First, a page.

Bags of Crap Part 1 {The Dark Side of Good Ideas}

Bags of Crap Part 1 {The Dark Side of Good Ideas}

The bane of existence is too much crap to deal with. I get really stressed out by having more to do than I can do. So, let me tell you about a problem I’ve been living with for a few years that is the result of a great idea becoming so overwhelming it calcified into total execution paralysis with a heaping helping of hoarding. If you’ve read my last few posts you know I am not one for excess stuff so what exactly went wrong?

While walking the dogs I collect things that might be useful for making sidewalk faces. Even though I pick up very little on any given day, over time it adds up. It might take me a few months to notice but at some point, while rifling through a tornado of plastic poop bags for that blue marble I’m sure is in there somewhere, I come to realize the bag is full to the brim with disintegrating plant matter, bits of plastic headed towards a terrible end our ancestors will curse us for, sharp sticks and rusty nails (thank goodness for tetanus shots I tell myself when I put yet another rusty garden staple into the bag. I do worry I’ll forget it’s there and puncture my skin, but they make such great noses!).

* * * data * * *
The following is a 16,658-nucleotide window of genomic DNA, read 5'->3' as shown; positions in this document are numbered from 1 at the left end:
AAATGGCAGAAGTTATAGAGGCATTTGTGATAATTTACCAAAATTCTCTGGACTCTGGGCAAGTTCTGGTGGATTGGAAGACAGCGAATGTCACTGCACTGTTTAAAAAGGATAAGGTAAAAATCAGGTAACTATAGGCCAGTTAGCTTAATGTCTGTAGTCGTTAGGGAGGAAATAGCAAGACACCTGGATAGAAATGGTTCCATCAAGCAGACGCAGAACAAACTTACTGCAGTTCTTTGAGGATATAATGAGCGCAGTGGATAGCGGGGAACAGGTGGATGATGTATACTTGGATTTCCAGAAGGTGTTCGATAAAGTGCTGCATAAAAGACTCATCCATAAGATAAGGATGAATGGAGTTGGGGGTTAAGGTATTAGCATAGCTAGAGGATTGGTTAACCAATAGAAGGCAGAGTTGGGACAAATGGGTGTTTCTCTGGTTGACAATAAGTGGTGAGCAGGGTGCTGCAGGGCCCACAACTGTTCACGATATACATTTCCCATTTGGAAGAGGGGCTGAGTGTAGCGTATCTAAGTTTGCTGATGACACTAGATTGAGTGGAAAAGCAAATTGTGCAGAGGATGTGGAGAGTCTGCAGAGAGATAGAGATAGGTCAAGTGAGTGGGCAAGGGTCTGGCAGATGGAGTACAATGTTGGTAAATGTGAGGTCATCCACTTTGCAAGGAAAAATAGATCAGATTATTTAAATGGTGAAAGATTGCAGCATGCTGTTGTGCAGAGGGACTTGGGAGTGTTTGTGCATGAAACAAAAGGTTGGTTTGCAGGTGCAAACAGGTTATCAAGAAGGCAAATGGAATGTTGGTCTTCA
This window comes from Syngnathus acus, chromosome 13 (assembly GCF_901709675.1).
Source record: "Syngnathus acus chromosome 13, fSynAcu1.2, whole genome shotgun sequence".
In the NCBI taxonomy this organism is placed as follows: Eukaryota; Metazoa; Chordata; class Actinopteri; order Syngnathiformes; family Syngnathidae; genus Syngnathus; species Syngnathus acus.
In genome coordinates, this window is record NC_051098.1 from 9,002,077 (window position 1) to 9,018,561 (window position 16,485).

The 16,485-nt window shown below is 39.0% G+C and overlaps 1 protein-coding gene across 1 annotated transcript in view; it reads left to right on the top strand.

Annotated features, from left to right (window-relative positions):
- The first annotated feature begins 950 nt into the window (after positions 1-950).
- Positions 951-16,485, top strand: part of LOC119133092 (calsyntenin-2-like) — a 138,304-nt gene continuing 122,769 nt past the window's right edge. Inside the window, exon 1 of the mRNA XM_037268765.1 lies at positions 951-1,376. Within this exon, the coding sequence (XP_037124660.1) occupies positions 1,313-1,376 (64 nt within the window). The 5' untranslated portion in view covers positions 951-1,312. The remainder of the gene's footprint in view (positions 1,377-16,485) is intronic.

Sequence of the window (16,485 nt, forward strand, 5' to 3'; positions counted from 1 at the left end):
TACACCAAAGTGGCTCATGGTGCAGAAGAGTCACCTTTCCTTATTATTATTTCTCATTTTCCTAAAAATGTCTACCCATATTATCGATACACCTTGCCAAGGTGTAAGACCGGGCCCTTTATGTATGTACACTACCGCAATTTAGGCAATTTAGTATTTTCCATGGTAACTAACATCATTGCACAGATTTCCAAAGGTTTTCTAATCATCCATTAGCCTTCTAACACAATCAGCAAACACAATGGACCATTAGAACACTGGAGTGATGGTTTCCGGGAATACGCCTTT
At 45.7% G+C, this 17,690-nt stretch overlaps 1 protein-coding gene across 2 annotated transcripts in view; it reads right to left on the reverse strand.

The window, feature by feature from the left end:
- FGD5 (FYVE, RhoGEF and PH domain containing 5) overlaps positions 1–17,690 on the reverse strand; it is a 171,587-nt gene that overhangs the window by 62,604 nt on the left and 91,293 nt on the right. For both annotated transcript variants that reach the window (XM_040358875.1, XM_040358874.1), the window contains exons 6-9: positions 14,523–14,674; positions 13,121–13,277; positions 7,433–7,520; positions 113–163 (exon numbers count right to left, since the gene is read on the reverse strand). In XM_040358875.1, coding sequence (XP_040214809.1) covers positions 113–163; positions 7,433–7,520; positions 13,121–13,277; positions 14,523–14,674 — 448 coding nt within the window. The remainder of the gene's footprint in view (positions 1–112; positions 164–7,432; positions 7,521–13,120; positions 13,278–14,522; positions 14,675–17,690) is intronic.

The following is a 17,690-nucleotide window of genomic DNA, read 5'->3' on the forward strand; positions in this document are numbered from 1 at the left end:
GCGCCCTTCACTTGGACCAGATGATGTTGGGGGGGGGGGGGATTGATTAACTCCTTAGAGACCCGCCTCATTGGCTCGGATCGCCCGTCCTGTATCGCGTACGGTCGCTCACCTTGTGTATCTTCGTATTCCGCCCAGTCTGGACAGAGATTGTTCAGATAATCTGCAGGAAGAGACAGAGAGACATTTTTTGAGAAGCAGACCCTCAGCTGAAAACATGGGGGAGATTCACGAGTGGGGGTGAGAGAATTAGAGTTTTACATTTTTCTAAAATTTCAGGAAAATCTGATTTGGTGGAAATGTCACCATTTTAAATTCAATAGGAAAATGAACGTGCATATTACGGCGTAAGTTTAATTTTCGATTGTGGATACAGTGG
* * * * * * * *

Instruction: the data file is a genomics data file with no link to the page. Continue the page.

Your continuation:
For example: Below are the contents of my bag from November 2017. That doesn’t seem like much stuff to me now but it’s enough junk to make locating any specific item difficult.

Three years ago I do a simple act and dump the contents of this messy satchel onto a white table for sorting. No big deal. Easy peasy. Being the type of artist I am, I make a face. Then several faces. It was really fun because there was so much to work with. I posted some photos to Instagram stories and thought maybe I’ll make this a regular part of the practice.

Did you spot the big paralyzing idea? In addition to making multiple faces a week, color correcting, writing up captions, sharing on Instagram and occasionally blogging about it, I will now also never ever clean out a sidewalk face/dog walk bag without making a whole bunch of new faces and sharing them on social media. Honestly it seemed like a good idea at the time. It is a good idea. But it’s also an idea that necessitates a ton of work. It’s not a thing you can just dash off.